Selden Spaulding's "No. 23 orange" (1970), an example of the artist's later work demonstrating his interest in abstract geometric forms and halo effects.

Selden “Denny” Spaulding’s work of the 1960s ought to spark a widespread revival of interest in one of Santa Barbara’s most original abstract artists. Spaulding was educated at Laguna Blanca School where his father, Edward Selden Spaulding, was the first headmaster, and at Princeton, where he majored in art and archaeology. After serving in World War II, Spaulding relocated to the French countryside in 1950.

By the early 1960s, he had discovered a technique of drip painting that put him in between the “action painting” of Jackson Pollock and the delicate, multilayered luminosity of late-period Monet. The canvases on show this month at Patty Look Lewis Gallery fall into three groups: “dark-period” abstractions that revel in the viscosity of brown and black oil paints and waxes; middle-period canvases based on a single color that have an all-over surface and were produced using the drip method; and later abstractions emphasizing the liminal effects of layered, loosely geometric forms.

Once seen in any quantity, Spaulding’s abstract work is instantly recognizable. The surfaces and shifting figure/ground relations of the middle-period paintings suggest the evanescence and multiplicity of sunlight on water, an effect the artist achieved by carefully dropping thousands of tiny paint globs onto linen from a height of 30 feet while working inside an old French barn. In such paintings as “Red,” from 1963, stacked bands of subliminal color create the physical sensation of pictorial space without requiring a visible horizon line.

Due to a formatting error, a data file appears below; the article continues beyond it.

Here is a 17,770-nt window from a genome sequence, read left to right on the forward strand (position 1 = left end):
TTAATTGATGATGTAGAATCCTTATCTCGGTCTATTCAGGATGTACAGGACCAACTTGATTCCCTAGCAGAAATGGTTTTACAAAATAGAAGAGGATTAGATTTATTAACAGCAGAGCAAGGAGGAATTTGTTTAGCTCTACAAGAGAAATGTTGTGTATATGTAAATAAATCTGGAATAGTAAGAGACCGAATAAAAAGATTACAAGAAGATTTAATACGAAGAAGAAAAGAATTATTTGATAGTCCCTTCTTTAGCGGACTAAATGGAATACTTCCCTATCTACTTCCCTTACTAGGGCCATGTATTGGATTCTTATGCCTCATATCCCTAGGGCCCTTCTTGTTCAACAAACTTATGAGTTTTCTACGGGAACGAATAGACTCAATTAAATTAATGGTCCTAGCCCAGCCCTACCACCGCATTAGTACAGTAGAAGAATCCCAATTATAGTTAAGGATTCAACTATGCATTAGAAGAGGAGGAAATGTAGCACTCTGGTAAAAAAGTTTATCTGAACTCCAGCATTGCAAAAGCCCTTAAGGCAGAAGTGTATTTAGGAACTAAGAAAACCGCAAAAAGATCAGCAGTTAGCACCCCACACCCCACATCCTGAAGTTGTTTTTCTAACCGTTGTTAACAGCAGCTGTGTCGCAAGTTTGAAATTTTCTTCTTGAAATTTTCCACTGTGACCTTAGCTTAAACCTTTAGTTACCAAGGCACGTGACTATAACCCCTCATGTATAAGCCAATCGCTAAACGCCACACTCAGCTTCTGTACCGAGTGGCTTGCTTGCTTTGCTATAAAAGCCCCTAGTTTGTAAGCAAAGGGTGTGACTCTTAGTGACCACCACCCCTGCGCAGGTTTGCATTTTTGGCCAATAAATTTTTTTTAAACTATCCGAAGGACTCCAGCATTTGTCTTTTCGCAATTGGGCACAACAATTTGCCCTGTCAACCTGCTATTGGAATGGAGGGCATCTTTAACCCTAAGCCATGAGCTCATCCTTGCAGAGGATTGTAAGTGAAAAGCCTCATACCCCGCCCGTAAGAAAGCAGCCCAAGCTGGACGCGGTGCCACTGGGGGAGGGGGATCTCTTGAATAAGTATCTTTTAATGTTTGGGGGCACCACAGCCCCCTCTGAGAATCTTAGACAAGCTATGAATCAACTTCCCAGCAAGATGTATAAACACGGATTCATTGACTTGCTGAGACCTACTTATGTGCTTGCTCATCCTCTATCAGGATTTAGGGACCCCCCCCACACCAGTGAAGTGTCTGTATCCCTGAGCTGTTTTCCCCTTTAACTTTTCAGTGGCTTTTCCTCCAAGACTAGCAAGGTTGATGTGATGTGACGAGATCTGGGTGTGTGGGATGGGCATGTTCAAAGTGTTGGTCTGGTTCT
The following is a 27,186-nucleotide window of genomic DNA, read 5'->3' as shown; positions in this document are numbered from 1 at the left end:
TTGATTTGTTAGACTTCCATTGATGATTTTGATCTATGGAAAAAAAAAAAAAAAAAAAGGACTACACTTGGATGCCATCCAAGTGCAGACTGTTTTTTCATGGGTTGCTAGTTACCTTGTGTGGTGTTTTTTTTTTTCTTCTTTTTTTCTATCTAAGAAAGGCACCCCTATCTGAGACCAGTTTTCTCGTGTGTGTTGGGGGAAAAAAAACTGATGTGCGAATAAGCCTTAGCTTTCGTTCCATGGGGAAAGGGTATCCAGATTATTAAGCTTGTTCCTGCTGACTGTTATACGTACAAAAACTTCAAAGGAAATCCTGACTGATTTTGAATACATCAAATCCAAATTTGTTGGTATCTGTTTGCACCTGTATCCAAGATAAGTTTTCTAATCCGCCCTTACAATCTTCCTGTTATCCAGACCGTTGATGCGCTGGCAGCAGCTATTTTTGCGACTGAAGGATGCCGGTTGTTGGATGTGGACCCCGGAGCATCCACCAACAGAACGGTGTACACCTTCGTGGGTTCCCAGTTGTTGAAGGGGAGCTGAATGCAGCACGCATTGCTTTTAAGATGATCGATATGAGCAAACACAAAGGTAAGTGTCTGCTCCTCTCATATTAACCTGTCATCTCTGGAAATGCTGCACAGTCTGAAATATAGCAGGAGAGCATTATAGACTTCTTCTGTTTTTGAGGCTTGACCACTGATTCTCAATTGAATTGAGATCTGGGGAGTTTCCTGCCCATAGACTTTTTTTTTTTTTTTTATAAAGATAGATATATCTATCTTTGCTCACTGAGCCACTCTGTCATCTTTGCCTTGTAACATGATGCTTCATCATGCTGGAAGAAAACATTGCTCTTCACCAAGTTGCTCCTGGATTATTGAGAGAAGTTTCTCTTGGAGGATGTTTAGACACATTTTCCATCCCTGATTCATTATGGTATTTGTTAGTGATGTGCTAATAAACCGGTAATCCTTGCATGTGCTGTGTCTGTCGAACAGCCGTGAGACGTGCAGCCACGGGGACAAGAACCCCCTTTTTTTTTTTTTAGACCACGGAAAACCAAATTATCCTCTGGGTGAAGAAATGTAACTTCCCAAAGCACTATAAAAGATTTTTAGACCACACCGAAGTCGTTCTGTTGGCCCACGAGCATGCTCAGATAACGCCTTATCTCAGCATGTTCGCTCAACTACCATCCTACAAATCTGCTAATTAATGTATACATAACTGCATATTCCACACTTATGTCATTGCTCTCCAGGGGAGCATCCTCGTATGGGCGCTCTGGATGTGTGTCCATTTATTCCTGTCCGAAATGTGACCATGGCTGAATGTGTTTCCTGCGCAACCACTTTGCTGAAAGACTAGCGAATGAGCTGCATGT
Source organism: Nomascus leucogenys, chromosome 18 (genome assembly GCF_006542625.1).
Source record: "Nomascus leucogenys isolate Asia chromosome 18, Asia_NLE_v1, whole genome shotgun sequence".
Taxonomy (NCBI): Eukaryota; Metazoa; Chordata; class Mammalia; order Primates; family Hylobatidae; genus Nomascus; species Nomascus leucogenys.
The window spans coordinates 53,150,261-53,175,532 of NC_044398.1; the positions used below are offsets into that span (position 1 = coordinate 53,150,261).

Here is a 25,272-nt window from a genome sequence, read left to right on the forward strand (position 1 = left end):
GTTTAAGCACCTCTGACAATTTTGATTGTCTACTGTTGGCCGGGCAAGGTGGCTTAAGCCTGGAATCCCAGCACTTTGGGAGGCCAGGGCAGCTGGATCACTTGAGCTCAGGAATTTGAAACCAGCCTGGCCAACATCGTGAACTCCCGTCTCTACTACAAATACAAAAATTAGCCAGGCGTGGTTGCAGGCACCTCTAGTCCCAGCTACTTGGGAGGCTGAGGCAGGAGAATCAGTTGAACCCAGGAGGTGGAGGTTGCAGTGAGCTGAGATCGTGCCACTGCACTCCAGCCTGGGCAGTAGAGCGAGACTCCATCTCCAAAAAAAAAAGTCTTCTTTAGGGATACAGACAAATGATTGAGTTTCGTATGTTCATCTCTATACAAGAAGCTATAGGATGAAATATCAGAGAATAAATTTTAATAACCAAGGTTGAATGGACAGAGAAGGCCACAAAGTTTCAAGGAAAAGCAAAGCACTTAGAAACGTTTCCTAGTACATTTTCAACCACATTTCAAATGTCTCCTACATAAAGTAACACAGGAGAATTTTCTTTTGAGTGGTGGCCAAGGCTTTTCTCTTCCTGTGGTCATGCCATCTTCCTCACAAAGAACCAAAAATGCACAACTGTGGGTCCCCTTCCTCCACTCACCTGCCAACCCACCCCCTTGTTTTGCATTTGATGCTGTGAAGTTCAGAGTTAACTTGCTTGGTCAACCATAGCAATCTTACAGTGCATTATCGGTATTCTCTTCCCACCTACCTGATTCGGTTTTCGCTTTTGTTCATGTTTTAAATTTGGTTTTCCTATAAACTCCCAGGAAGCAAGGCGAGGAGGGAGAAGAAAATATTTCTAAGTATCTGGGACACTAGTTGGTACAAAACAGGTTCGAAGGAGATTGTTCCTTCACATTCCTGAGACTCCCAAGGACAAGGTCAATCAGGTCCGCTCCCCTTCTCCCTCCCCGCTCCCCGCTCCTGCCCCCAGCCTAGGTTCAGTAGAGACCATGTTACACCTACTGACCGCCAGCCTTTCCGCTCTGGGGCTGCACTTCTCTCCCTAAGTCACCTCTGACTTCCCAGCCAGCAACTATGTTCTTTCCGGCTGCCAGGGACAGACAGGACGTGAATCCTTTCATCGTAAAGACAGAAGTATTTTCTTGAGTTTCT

At once radical and sincere, bold and sensitive, Spaulding’s work radiates a single-minded devotion to the highest aesthetic and social ideals of the 1950s and ’60s. Upon returning to Santa Barbara in 1969, Spaulding staged a memorable one-man show at the Santa Barbara Museum of Art in which he wrapped two entire galleries in canvas so that he could paint an all-encompassing environment-an early and remarkable instance of avant-garde art activity on State Street.

His paintings of the later 1960s are characterized by halo effects-places where colors bleed free at the edges of larger shapes. Spaulding, who died in 2005, spoke frequently of his desire to indicate in his art the fleeting nature of emotional experience, and the lovely, fluttering lines at the edges of these works are likely traces of that impulse. They reveal the powerful emotions of a singular life as auroras of pure color and light glimmering around the central shadows of an outstanding imagination.


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